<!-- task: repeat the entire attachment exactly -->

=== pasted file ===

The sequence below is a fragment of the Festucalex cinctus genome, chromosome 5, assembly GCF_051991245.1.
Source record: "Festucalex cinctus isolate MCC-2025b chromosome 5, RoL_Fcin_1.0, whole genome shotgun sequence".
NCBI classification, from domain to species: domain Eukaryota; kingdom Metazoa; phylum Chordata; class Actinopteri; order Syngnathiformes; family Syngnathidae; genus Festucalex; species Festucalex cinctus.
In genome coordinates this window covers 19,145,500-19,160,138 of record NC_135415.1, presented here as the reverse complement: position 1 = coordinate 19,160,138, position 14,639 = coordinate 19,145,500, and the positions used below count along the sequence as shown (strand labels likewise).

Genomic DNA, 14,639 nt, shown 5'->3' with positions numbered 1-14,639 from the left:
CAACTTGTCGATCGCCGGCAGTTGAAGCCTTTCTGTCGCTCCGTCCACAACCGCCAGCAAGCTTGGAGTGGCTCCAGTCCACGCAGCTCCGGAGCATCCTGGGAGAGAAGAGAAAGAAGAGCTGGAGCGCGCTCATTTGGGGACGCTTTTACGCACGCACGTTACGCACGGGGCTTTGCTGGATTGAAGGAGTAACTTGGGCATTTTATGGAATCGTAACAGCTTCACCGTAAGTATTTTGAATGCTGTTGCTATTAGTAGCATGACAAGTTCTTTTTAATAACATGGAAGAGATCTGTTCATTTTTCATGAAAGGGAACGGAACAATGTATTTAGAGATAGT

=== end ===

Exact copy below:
The sequence below is a fragment of the Festucalex cinctus genome, chromosome 5, assembly GCF_051991245.1.
Source record: "Festucalex cinctus isolate MCC-2025b chromosome 5, RoL_Fcin_1.0, whole genome shotgun sequence".
NCBI classification, from domain to species: domain Eukaryota; kingdom Metazoa; phylum Chordata; class Actinopteri; order Syngnathiformes; family Syngnathidae; genus Festucalex; species Festucalex cinctus.
In genome coordinates this window covers 19,145,500-19,160,138 of record NC_135415.1, presented here as the reverse complement: position 1 = coordinate 19,160,138, position 14,639 = coordinate 19,145,500, and the positions used below count along the sequence as shown (strand labels likewise).

Genomic DNA, 14,639 nt, shown 5'->3' with positions numbered 1-14,639 from the left:
CAACTTGTCGATCGCCGGCAGTTGAAGCCTTTCTGTCGCTCCGTCCACAACCGCCAGCAAGCTTGGAGTGGCTCCAGTCCACGCAGCTCCGGAGCATCCTGGGAGAGAAGAGAAAGAAGAGCTGGAGCGCGCTCATTTGGGGACGCTTTTACGCACGCACGTTACGCACGGGGCTTTGCTGGATTGAAGGAGTAACTTGGGCATTTTATGGAATCGTAACAGCTTCACCGTAAGTATTTTGAATGCTGTTGCTATTAGTAGCATGACAAGTTCTTTTTAATAACATGGAAGAGATCTGTTCATTTTTCATGAAAGGGAACGGAACAATGTATTTAGAGATAGT